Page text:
Becoming Waterless in the City of Mineral Springs: Bathing, Drinking, and Resisting Dispossession in Velingrad (Bulgaria)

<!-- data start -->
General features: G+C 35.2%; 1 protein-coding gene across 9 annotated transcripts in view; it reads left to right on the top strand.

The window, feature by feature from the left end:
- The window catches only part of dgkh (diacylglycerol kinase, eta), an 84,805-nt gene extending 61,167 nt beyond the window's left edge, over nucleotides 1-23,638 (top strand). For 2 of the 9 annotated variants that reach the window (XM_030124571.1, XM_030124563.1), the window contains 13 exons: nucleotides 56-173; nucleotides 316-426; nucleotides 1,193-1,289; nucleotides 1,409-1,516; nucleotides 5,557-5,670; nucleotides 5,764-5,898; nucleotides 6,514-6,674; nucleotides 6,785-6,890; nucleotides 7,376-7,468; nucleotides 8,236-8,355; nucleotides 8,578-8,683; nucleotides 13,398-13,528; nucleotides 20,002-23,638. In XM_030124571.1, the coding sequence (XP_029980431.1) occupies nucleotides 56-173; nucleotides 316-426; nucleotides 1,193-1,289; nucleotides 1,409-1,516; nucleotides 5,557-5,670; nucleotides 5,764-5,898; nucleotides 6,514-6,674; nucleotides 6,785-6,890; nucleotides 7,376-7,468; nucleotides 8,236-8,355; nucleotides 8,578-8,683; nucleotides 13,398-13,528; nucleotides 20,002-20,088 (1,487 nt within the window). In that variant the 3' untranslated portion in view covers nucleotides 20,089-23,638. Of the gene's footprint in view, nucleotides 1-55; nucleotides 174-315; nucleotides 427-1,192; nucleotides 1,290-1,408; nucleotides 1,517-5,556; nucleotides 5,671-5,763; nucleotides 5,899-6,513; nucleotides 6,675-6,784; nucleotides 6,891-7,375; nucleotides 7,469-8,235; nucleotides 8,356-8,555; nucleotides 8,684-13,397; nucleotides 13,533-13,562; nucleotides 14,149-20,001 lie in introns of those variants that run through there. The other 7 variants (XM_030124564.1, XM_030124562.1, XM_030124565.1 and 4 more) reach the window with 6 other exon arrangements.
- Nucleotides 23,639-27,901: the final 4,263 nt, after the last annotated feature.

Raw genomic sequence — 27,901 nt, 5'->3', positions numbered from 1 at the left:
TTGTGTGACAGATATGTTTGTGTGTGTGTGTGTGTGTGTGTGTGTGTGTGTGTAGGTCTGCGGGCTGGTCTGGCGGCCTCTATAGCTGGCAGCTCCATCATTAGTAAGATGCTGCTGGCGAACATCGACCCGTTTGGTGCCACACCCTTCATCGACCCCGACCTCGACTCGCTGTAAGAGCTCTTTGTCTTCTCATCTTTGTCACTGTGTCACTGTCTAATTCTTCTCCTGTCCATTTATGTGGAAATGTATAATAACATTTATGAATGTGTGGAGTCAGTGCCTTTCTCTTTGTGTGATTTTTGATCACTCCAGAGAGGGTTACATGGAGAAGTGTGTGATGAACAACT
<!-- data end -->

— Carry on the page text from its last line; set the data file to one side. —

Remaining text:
In the town of Velingrad, the comings and goings from homes to fountains or bathhouses, from neighborhoods to hot springs on the outskirts are part of the necessary weekly routine for many inhabitants. Fountains offering different types of mineral water (from cold to nearly boiling) serve as a locus of social interactions, animating street-corner societies. Activities such as drinking, bathing, cooking, laundering, and performing family rituals are also acts of identity. However, this hydrosocial ecosystem faces threats from rampant neoliberalism, as water from hot springs has become a highly sought-after commodity for spa entrepreneurs and investors in luxurious apartment buildings. In their relentless pursuit of increased flow rate and new licenses, private actors exert pressure on the pipeline. For them, public fountains and baths are obstacles. In this context, people criticize the public authorities and lament the prospect of “becoming waterless”, while “walking on water”, in a place of “abundance”. Drawing on extensive ethnography and archival research, this presentation traces through narratives the making of the city of multiple waters up to the current process of its unmaking. I argue that water grabbing could be thwarted – firstly through public interventions given that thermal water is a limited resource, and secondly because current mobilizations are deeply rooted in ideas about identity and belonging.